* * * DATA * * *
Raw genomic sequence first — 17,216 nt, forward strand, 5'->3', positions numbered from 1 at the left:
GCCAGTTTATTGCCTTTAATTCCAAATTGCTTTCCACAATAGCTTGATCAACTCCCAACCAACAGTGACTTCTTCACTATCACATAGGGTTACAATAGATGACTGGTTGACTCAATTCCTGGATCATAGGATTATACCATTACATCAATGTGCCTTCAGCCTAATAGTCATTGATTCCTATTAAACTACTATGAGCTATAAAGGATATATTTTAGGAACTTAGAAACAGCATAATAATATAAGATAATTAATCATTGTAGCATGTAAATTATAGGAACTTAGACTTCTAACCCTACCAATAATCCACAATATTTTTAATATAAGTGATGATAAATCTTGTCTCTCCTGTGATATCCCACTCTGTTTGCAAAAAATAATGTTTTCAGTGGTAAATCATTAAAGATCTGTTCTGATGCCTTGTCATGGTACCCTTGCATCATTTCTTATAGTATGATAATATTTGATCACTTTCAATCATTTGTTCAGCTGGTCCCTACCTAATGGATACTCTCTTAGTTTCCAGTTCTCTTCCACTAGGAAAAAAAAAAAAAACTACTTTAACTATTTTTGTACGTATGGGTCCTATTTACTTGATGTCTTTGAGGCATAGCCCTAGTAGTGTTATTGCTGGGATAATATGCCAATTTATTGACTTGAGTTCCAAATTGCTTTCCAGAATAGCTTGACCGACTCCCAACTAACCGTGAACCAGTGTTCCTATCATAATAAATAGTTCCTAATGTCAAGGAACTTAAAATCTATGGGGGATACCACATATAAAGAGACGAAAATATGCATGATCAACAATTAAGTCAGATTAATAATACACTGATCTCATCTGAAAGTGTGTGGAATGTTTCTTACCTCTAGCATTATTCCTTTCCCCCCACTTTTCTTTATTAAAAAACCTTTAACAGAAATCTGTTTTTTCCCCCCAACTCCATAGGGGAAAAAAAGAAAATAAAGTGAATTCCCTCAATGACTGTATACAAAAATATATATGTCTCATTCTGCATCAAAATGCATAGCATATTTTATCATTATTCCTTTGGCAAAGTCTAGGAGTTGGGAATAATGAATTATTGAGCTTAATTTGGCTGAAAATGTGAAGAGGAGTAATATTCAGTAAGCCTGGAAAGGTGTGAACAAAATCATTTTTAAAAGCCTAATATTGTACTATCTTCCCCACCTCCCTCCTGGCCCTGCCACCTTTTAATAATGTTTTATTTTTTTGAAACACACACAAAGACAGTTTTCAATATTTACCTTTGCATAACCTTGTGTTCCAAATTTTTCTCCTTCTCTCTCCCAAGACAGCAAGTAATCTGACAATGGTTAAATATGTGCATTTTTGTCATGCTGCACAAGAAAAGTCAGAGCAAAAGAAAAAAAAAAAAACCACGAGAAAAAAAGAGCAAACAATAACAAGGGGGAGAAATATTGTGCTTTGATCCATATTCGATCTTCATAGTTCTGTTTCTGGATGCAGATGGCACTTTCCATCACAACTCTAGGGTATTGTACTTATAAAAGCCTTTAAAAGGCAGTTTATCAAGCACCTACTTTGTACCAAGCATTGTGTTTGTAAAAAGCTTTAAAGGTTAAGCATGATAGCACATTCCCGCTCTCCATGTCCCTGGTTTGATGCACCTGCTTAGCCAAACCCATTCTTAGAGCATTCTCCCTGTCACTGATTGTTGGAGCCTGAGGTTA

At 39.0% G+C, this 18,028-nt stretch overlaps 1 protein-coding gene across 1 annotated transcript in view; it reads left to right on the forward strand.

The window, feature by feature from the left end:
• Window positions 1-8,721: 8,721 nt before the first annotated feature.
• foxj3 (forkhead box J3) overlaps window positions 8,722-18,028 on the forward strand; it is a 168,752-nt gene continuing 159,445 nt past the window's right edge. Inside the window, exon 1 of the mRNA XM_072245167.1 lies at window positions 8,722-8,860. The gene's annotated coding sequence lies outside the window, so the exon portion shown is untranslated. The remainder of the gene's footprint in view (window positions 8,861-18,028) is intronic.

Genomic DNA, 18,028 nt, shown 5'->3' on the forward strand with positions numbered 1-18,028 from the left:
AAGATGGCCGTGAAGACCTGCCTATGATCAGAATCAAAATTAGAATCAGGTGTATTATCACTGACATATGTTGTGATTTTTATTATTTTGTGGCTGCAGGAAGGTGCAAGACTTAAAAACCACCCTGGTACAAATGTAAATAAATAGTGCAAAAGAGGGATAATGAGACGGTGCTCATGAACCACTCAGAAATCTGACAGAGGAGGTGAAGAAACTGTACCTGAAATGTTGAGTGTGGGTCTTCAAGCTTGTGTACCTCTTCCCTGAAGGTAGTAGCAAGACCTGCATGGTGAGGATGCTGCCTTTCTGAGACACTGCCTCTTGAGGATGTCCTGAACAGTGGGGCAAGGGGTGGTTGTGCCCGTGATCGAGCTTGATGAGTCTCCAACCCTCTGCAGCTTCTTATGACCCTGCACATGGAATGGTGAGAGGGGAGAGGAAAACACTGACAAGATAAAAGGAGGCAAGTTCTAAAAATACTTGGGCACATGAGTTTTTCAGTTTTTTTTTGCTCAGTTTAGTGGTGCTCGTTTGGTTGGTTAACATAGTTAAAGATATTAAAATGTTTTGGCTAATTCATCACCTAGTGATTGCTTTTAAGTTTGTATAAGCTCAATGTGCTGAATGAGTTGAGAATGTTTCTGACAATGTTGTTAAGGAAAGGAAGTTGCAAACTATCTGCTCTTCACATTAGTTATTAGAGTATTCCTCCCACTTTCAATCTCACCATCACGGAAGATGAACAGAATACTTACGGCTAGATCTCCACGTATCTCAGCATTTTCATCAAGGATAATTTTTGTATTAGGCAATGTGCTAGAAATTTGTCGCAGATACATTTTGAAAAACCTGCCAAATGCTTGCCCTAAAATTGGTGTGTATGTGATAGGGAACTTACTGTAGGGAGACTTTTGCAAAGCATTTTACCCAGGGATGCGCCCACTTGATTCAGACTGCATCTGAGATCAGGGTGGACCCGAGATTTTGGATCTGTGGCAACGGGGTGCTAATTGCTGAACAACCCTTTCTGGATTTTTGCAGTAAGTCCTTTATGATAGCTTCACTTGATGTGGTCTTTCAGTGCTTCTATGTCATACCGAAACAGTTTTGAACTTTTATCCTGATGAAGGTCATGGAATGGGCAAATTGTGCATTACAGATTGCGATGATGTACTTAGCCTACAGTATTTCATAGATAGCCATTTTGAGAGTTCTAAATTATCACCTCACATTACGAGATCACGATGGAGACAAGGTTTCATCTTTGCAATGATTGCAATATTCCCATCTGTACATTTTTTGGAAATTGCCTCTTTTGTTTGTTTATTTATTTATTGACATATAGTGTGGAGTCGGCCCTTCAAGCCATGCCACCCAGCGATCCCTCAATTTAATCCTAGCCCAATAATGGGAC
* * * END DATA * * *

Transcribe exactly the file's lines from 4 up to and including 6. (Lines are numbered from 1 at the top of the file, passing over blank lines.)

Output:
The window, feature by feature from the left end:
• Window positions 1-8,721: 8,721 nt before the first annotated feature.
• foxj3 (forkhead box J3) overlaps window positions 8,722-18,028 on the forward strand; it is a 168,752-nt gene continuing 159,445 nt past the window's right edge. Inside the window, exon 1 of the mRNA XM_072245167.1 lies at window positions 8,722-8,860. The gene's annotated coding sequence lies outside the window, so the exon portion shown is untranslated. The remainder of the gene's footprint in view (window positions 8,861-18,028) is intronic.